Northern Prairie Wildlife Research Center
Poa pratensis L.
Kentucky bluegrass (Poaceae)
Current level of impact
Known locations in RMNP: Widespread throughout RMNP. Kentucky bluegrass is found mostly in areas where it was planted such as old golf course in Moraine Park, old ski area, and housing areas on both side of Park.
Assessment: Several widespread and dense populations. When added together, all populations would cover an estimated area greater than 50 hectares. Has potential to inhibit secondary succession, and modify native communities.
Origin: Introduced from Europe, possibly native of North America.
Geographic distribution: Widespread throughout North America.
Ecological distribution: Mesic to moist sites, in gardens, pastures, marshes, along roadways and waterways. In greasewood, grass-sagebrush, pinyon pine, oak-maple, aspen, ponderosa pine, lodgepole pine, aspen-spruce fir, and meadow communities. Adapted to a wide range of environmental conditions, and is somewhat flood tolerant.
Soils: Adapted to most soils types, common on fine textured soils. Tolerates pH range from 4.5-8.5, and does best at a pH of 6.5. Has somewhat high nutrient requirements (requires at least 6 ppm P and 1500 ppm N).
Perennial, cool season grass, reproduces by seeds and rhizomes. Plants can spread rapidly by rhizomes.
Seed production: Produces 100-200 seeds/panicle with as high as 4000 panicles/square meter.
Seed longevity: Seeds remain viable for only 2 years.
Germination: Generally germinates in fall. Cold, moist pre-chilling (5-15 C for 10-14 days) is necessary to produce germination in young seeds. Alternating temperatures can also be used to induce germination.
Increases rapidly in over-grazed pastures. In natural areas, Kentucky bluegrass can compete with native species, and can reduce species diversity. Kentucky bluegrass is believed to compete directly with cool season native grasses.
Level of impact: Considered a serious weed problem in native tallgrass prairie.
Response to shade: Moderately shade tolerant, does best in open areas.
Seeds remain viable for only about two years, but plants can spread rapidly through vegetative means. The best option for natural areas may be to promote growth of native warm season grasses which compete with Kentucky bluegrass. Control of Kentucky bluegrass in RMNP may not be a realistic or feasible option because it is well established and widespread.
Mechanical: Mowing is an ineffective method of control, and may only increase tiller production and rhizome elongation. Mowing in mid-summer may also be detrimental to native grasses.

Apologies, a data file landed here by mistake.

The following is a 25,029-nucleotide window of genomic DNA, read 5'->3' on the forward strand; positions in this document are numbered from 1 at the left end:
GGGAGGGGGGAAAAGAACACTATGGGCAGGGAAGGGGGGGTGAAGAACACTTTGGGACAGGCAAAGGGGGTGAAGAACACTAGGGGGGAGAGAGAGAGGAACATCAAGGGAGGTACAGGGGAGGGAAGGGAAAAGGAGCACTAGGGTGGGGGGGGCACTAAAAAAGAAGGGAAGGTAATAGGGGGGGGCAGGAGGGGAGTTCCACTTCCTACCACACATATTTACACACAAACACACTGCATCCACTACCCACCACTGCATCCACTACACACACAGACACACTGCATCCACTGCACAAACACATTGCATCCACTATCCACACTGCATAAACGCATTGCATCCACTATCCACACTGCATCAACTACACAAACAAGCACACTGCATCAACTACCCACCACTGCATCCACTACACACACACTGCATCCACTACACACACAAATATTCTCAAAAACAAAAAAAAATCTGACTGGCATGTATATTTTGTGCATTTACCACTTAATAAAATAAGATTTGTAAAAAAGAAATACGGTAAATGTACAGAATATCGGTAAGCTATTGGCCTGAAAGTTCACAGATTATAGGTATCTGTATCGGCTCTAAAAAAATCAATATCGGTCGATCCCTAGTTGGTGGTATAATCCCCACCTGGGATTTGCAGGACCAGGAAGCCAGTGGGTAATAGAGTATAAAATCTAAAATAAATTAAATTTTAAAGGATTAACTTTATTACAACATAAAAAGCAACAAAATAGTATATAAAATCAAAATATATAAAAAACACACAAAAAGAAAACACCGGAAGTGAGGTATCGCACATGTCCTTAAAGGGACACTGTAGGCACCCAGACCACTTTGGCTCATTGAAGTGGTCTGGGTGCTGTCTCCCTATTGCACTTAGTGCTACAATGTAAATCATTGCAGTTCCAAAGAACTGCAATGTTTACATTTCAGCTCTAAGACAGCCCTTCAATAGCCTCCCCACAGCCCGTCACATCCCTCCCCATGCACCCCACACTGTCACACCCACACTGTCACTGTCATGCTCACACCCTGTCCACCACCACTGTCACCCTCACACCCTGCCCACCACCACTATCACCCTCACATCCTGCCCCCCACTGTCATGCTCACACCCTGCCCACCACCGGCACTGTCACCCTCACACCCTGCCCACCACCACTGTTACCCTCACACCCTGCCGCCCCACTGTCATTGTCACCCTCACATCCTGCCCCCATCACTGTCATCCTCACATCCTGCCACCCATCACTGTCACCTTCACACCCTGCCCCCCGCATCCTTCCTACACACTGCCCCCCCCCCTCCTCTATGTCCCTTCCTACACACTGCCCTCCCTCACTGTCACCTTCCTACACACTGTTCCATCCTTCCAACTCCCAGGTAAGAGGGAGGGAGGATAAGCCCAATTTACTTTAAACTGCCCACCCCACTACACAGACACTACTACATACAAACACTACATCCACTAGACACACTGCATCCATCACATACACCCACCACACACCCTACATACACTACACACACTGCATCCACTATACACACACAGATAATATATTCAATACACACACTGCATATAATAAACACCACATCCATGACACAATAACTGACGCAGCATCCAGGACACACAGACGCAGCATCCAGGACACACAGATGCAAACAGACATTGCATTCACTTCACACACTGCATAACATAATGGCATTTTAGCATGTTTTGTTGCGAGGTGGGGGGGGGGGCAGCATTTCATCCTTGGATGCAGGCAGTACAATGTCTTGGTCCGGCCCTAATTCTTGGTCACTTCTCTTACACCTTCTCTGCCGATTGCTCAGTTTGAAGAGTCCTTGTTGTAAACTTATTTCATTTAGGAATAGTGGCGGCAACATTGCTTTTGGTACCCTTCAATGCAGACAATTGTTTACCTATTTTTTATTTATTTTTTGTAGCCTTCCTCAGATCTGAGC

Biological: Research into biological control agents for bluegrass has been limited because of its wide use for lawns.
Chemical: Because Kentucky bluegrass grows intermixed with other species, chemical control is an unlikely option for natural areas. Spot treatments are difficult due to the plant's growth form, and may also expose native plants to herbicides. Roundup is the only herbicide specifically licensed for controlling Kentucky bluegrass. Roundup applied at 0.38 kg/ha provided complete control of 2 month old Kentucky bluegrass. 98 % of Kentucky bluegrass was controlled using late spring applications of Roundup at 1.12 kg/ha. Arsenal (imazapyr) and Oust (sulfometuron methyl) have also been used to control Kentucky bluegrass.
Other: Fire is the most commonly used method to control bluegrass in some areas. Most studies show that Kentucky bluegrass is reduced with late spring burns. However, prescribed burning strategies will vary according to the mix of warm and cool season grasses in the target area, the specific site characteristics, and the frequency and timing of treatments.
Extensively used for pasture, recreational turf, and erosion control through most of northern U.S. As a forage it is highly palatable to deer, and nutritious to all classes of livestock and elk. Although it can withstand continued heavy grazing better than almost any other grass, it is not drought tolerant and is therefore, satisfactory for range seeding only in mountain regions.
Anderson, K.L., E.F. Smith, and C.E. Owensby. 1970. Burning bluestem range. Journal of Range Management 23:81 -92. Bingham, S.W., J. Segura, and C.L. Of ay. 1980. Susceptibility of several grasses to glyphosate. Weed Science 28(S):579-585. Curtis, J.T. and M.L. Partch. 1948. Effect of fire on the competition between bluegrass and certain prairie plants. American Midland Naturalist. 39:437- 443. Sather, N. 1988. Element stewardship abstract for Poa pratensis- Kentucky blue- grass and Poa compressa- Canada bluegrass. The Nature Conservancy, Minneapolis.